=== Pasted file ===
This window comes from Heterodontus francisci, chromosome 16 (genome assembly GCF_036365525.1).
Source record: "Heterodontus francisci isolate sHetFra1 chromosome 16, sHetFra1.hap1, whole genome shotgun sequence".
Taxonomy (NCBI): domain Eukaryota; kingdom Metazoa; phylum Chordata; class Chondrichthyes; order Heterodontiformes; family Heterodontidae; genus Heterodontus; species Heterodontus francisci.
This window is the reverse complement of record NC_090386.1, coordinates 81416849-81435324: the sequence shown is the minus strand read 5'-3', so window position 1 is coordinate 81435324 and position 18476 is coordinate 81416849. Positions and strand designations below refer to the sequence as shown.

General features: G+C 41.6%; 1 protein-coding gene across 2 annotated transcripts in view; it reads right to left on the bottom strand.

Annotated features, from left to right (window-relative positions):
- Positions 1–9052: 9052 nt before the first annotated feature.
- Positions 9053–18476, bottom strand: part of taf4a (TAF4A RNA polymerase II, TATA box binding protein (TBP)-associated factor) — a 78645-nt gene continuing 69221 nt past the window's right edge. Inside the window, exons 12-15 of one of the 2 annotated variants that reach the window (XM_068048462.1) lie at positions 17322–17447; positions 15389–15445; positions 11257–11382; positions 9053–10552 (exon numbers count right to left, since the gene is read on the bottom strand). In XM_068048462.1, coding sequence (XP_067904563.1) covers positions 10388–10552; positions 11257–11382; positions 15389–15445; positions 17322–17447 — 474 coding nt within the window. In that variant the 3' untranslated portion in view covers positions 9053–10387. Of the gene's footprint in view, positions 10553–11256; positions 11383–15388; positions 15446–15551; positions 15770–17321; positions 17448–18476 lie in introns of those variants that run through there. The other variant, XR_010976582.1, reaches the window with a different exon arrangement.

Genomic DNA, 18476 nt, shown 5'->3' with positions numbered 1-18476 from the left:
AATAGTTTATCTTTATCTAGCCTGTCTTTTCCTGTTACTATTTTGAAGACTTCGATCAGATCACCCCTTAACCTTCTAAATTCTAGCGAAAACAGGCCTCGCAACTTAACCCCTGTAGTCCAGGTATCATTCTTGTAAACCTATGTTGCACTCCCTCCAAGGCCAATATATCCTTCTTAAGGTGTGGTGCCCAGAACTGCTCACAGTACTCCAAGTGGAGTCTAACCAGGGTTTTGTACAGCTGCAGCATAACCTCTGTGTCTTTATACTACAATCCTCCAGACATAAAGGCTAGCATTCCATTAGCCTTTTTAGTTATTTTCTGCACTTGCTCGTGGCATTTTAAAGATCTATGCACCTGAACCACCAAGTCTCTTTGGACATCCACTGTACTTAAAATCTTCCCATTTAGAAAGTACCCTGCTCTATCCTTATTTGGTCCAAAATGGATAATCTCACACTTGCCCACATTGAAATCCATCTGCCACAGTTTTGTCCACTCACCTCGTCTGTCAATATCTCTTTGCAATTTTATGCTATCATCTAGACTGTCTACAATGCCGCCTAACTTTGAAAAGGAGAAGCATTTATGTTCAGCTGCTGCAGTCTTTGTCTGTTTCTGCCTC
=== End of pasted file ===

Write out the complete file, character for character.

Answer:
This window comes from Heterodontus francisci, chromosome 16 (genome assembly GCF_036365525.1).
Source record: "Heterodontus francisci isolate sHetFra1 chromosome 16, sHetFra1.hap1, whole genome shotgun sequence".
Taxonomy (NCBI): domain Eukaryota; kingdom Metazoa; phylum Chordata; class Chondrichthyes; order Heterodontiformes; family Heterodontidae; genus Heterodontus; species Heterodontus francisci.
This window is the reverse complement of record NC_090386.1, coordinates 81416849-81435324: the sequence shown is the minus strand read 5'-3', so window position 1 is coordinate 81435324 and position 18476 is coordinate 81416849. Positions and strand designations below refer to the sequence as shown.

General features: G+C 41.6%; 1 protein-coding gene across 2 annotated transcripts in view; it reads right to left on the bottom strand.

Annotated features, from left to right (window-relative positions):
- Positions 1–9052: 9052 nt before the first annotated feature.
- Positions 9053–18476, bottom strand: part of taf4a (TAF4A RNA polymerase II, TATA box binding protein (TBP)-associated factor) — a 78645-nt gene continuing 69221 nt past the window's right edge. Inside the window, exons 12-15 of one of the 2 annotated variants that reach the window (XM_068048462.1) lie at positions 17322–17447; positions 15389–15445; positions 11257–11382; positions 9053–10552 (exon numbers count right to left, since the gene is read on the bottom strand). In XM_068048462.1, coding sequence (XP_067904563.1) covers positions 10388–10552; positions 11257–11382; positions 15389–15445; positions 17322–17447 — 474 coding nt within the window. In that variant the 3' untranslated portion in view covers positions 9053–10387. Of the gene's footprint in view, positions 10553–11256; positions 11383–15388; positions 15446–15551; positions 15770–17321; positions 17448–18476 lie in introns of those variants that run through there. The other variant, XR_010976582.1, reaches the window with a different exon arrangement.

Genomic DNA, 18476 nt, shown 5'->3' with positions numbered 1-18476 from the left:
AATAGTTTATCTTTATCTAGCCTGTCTTTTCCTGTTACTATTTTGAAGACTTCGATCAGATCACCCCTTAACCTTCTAAATTCTAGCGAAAACAGGCCTCGCAACTTAACCCCTGTAGTCCAGGTATCATTCTTGTAAACCTATGTTGCACTCCCTCCAAGGCCAATATATCCTTCTTAAGGTGTGGTGCCCAGAACTGCTCACAGTACTCCAAGTGGAGTCTAACCAGGGTTTTGTACAGCTGCAGCATAACCTCTGTGTCTTTATACTACAATCCTCCAGACATAAAGGCTAGCATTCCATTAGCCTTTTTAGTTATTTTCTGCACTTGCTCGTGGCATTTTAAAGATCTATGCACCTGAACCACCAAGTCTCTTTGGACATCCACTGTACTTAAAATCTTCCCATTTAGAAAGTACCCTGCTCTATCCTTATTTGGTCCAAAATGGATAATCTCACACTTGCCCACATTGAAATCCATCTGCCACAGTTTTGTCCACTCACCTCGTCTGTCAATATCTCTTTGCAATTTTATGCTATCATCTAGACTGTCTACAATGCCGCCTAACTTTGAAAAGGAGAAGCATTTATGTTCAGCTGCTGCAGTCTTTGTCTGTTTCTGCCTC